When you detect the slightest tickle in your throat or congestion in your nasal passage, your first instinct might be to run to the drugstore and stock up on cough sweets, or maybe run home to experiment with holistic DIY remedies. But before you chew on a piece of raw garlic (some people swear that works), there's one "all natural," cold "cure" that you absolutely shouldn't skip: sleep.
There's solid scientific evidence that points to the importance of good sleep for the immune system, says Camilo A. Ruiz, DO, FACOI, medical director at Choice Physicians Sleep Center in South Florida. Studies on animals suggest that when they're sleep deprived, they tend to be more susceptible to viruses and bacterial infections. "What they find is these animals cannot fight these infections as well as the ones that had adequate sleep time," he says. On the flip side, when you're already sick, the best thing you can do for your body is sleep.
Rest is important when you're sick, because your body needs adequate time to recover from the virus itself, Dr. Ruiz says. "If the body is under stress, the last thing you want to do is continue to stress itself out with other things," he says. "You want to allow for the virus to clear, and for homeostasis to come back, and hopefully recover from it." Sleep may not automatically speed up this process, but it will allow your body to do the job.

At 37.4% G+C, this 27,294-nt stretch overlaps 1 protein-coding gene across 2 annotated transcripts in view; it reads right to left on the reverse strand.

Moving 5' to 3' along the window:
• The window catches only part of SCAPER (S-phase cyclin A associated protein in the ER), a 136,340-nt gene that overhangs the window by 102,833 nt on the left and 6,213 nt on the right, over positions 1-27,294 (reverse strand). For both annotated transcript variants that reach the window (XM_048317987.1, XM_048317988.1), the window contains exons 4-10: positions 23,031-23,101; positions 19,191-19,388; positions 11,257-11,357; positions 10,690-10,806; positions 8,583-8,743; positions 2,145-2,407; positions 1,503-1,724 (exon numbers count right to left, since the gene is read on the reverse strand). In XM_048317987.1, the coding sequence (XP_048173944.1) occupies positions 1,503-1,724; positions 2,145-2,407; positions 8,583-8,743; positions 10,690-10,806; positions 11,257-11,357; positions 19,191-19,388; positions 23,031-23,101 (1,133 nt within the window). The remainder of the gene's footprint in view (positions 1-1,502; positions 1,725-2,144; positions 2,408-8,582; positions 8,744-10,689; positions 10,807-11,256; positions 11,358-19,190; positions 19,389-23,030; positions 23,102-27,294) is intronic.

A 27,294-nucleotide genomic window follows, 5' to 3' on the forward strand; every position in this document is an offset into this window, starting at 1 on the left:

On top of that, we know that infections can act on certain parts of the brain that have to do with alertness and awakening, Dr. Ruiz says. "Some people even tell you, When I get cold I feel more sleepy," he says. So, not only is your body working hard to fight the infection, which is fatiguing, but you're also sleepier by nature of having a virus, he says. And if you happen to be taking a cold medication that makes you drowsy, well, that's a triple threat of sleepiness.
All of this is to say that you should really just try to go to sleep when you're sick. If you can take a sick day off of work or school, do it. On said sick day, instead of binge-watching Netflix, or anxiously checking your email, just go to sleep. If you're having trouble sleeping because of your congestion and sore throat, consider getting a humidifier, which can help lubricate your nasal passages. While there's no amount of sleep that you could "prescribe" to cure a virus, it's safe to say that you'll be better off having rested than not. So, sweet, healthy, dreams!